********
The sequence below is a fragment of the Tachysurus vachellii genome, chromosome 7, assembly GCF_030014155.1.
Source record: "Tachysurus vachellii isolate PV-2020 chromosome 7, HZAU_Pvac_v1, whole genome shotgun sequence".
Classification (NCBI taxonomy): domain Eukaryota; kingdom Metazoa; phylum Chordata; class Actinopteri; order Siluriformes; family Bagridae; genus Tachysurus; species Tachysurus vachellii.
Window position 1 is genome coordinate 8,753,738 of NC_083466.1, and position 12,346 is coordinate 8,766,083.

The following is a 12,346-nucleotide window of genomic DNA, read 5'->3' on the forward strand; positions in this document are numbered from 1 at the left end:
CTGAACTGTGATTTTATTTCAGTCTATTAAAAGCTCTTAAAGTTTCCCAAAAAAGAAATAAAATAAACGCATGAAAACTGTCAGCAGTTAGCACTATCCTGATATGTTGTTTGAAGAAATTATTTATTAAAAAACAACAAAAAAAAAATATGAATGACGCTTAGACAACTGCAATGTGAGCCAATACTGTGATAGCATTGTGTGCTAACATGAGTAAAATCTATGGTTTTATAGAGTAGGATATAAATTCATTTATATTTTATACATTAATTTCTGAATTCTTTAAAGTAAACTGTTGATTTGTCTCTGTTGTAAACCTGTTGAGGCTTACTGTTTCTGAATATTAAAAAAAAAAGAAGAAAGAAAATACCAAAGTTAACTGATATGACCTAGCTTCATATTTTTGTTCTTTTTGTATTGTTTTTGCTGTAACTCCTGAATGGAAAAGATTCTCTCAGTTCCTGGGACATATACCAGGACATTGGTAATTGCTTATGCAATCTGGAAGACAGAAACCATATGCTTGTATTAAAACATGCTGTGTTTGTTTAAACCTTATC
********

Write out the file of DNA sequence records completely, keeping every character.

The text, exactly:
The sequence below is a fragment of the Tachysurus vachellii genome, chromosome 7, assembly GCF_030014155.1.
Source record: "Tachysurus vachellii isolate PV-2020 chromosome 7, HZAU_Pvac_v1, whole genome shotgun sequence".
Classification (NCBI taxonomy): domain Eukaryota; kingdom Metazoa; phylum Chordata; class Actinopteri; order Siluriformes; family Bagridae; genus Tachysurus; species Tachysurus vachellii.
Window position 1 is genome coordinate 8,753,738 of NC_083466.1, and position 12,346 is coordinate 8,766,083.

The following is a 12,346-nucleotide window of genomic DNA, read 5'->3' on the forward strand; positions in this document are numbered from 1 at the left end:
CTGAACTGTGATTTTATTTCAGTCTATTAAAAGCTCTTAAAGTTTCCCAAAAAAGAAATAAAATAAACGCATGAAAACTGTCAGCAGTTAGCACTATCCTGATATGTTGTTTGAAGAAATTATTTATTAAAAAACAACAAAAAAAAAATATGAATGACGCTTAGACAACTGCAATGTGAGCCAATACTGTGATAGCATTGTGTGCTAACATGAGTAAAATCTATGGTTTTATAGAGTAGGATATAAATTCATTTATATTTTATACATTAATTTCTGAATTCTTTAAAGTAAACTGTTGATTTGTCTCTGTTGTAAACCTGTTGAGGCTTACTGTTTCTGAATATTAAAAAAAAAAGAAGAAAGAAAATACCAAAGTTAACTGATATGACCTAGCTTCATATTTTTGTTCTTTTTGTATTGTTTTTGCTGTAACTCCTGAATGGAAAAGATTCTCTCAGTTCCTGGGACATATACCAGGACATTGGTAATTGCTTATGCAATCTGGAAGACAGAAACCATATGCTTGTATTAAAACATGCTGTGTTTGTTTAAACCTTATC